-“To go on IV” is a phrase on to itself. Individuals obviously incapable of much movement (especially post op) or comatose let’s say, among a number of things are put on IV, also makes it much easier to administer drugs whilst in hospital for many patients of course, I get it. However, to “go on IV” seems to be an indicator of the severity of an illness, it is evidence to the “oh woe is you.” What’s in these special Chinese IVs? Why are so many people on IVs?

-Chinese people are frequently hospitalized, for many days at a time.

-During hospitalization, the patient needs to be attended to by family members. One hears the phrases “What if they needed a drink of water?” or “What if they were cold and had a suffer in the bed with no one?” or “What if they were hungry and…” I still don’t know why the individual was hospitalized to begin with so I’m not understanding the problem.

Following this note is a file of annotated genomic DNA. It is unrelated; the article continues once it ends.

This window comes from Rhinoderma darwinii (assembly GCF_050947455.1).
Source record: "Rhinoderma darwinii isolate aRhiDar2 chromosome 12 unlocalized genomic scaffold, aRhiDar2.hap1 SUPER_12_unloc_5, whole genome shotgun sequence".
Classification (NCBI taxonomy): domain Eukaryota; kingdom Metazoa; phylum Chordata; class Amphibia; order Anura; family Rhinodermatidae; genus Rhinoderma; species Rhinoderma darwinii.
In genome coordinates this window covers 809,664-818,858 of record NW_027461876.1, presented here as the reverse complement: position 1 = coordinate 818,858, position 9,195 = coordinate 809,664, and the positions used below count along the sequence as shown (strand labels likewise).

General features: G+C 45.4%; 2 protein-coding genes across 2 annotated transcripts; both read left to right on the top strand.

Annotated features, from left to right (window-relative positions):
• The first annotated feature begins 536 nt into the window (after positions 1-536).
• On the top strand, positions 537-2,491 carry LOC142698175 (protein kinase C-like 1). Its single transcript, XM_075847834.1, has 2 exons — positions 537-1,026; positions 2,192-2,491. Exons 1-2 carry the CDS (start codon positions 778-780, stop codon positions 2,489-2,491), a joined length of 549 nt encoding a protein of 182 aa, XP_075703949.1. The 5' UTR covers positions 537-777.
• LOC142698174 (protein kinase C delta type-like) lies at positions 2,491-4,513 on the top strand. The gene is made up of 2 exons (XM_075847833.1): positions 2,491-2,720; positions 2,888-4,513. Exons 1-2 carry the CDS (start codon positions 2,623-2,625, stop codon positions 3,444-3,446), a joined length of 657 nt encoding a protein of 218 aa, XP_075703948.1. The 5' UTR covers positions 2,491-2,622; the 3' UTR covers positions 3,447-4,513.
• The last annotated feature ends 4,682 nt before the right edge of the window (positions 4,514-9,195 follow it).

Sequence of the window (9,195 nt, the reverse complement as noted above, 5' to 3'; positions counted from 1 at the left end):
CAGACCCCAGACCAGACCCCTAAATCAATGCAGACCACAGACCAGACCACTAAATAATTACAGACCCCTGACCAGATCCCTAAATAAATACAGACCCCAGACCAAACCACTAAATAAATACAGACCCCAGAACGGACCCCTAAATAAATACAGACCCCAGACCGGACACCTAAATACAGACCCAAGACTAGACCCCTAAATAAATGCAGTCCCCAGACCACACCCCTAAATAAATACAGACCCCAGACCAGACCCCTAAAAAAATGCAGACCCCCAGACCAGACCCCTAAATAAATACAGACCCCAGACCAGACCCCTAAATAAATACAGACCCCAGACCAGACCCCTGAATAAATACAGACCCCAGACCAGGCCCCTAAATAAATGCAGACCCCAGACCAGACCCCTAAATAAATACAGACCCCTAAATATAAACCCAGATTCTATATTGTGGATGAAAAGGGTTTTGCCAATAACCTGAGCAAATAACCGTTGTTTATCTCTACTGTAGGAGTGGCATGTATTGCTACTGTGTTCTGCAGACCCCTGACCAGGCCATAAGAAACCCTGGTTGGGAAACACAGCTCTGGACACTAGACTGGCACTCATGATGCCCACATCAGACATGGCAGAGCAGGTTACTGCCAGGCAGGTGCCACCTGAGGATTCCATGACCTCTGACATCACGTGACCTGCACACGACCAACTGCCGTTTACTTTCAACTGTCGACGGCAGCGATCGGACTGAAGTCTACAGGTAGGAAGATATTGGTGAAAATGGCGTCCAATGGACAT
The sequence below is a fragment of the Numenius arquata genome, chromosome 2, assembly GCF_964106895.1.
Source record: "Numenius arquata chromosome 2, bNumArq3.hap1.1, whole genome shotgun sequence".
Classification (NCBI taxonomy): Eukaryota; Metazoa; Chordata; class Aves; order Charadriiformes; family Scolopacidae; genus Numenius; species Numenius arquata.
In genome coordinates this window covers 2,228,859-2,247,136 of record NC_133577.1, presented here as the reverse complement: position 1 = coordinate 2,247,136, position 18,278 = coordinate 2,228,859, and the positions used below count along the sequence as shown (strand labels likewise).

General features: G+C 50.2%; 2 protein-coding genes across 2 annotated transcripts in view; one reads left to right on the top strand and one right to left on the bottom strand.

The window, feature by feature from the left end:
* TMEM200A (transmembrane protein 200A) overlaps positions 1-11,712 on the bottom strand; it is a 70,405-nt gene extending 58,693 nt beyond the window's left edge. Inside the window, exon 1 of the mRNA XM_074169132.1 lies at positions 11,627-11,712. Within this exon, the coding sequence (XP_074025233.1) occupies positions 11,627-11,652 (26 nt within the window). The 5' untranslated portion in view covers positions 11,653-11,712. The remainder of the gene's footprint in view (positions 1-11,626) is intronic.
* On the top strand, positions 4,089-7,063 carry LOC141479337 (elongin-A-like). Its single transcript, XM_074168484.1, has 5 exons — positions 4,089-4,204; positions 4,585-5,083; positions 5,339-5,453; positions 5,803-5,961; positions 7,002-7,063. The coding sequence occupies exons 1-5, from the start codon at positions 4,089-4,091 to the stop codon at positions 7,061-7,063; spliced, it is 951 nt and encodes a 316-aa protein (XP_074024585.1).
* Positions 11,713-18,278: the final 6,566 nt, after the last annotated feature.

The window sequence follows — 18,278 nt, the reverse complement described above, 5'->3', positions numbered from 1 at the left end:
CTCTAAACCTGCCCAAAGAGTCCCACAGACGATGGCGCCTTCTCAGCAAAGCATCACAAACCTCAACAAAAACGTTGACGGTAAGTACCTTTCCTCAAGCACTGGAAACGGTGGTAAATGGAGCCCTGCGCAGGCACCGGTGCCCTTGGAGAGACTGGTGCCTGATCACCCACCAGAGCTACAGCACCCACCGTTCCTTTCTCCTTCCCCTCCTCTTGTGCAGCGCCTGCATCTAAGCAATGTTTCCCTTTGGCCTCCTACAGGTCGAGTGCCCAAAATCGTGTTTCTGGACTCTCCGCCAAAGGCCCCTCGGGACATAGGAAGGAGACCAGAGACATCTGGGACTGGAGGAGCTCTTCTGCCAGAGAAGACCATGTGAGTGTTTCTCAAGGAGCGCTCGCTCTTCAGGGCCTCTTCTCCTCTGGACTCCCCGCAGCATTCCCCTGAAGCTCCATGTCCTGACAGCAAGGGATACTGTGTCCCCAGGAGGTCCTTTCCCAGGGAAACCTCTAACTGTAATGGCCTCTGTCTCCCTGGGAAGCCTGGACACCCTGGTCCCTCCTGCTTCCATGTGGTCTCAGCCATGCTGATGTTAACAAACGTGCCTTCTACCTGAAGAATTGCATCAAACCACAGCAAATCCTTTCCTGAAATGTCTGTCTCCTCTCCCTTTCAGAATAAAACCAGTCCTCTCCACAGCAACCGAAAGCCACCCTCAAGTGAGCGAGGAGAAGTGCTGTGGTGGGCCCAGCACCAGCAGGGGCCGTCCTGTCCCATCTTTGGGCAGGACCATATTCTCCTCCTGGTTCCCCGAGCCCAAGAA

The Chinese factories I’ve dealt with (in 2014) had ridiculous numbers in way of employee sick leave. I’m talking only the 20-40 year old (equivalent of modern day assembly line) workers. My question is, How can so many of them be ill? More than 80% of illnesses quire 3+ days for recovery. It’s very much expected that the employer allows time for sick leave, doctors visits and the like.

I am very much dead center of the present working population age pool. I’ve never been hospitalized. I’d say if I asked close friends they’d also indicated there was that one bout of the Flu that us out of the work for a few days (a week maybe).

It’s not the air pollution, it’s not the food, it’s not the genetics or “something” in the water.

At first I was a bit alarmed. The dating drama went unnoticed, I began googling whether the Chinese really have some major health issue. Is life expectancy on the rapid decline, rampant tail-end waves of SARS? Okay, now I’m teasing. I came to the conclusion that it’s not a really weak and sickly population as a whole. Culture, of course it is.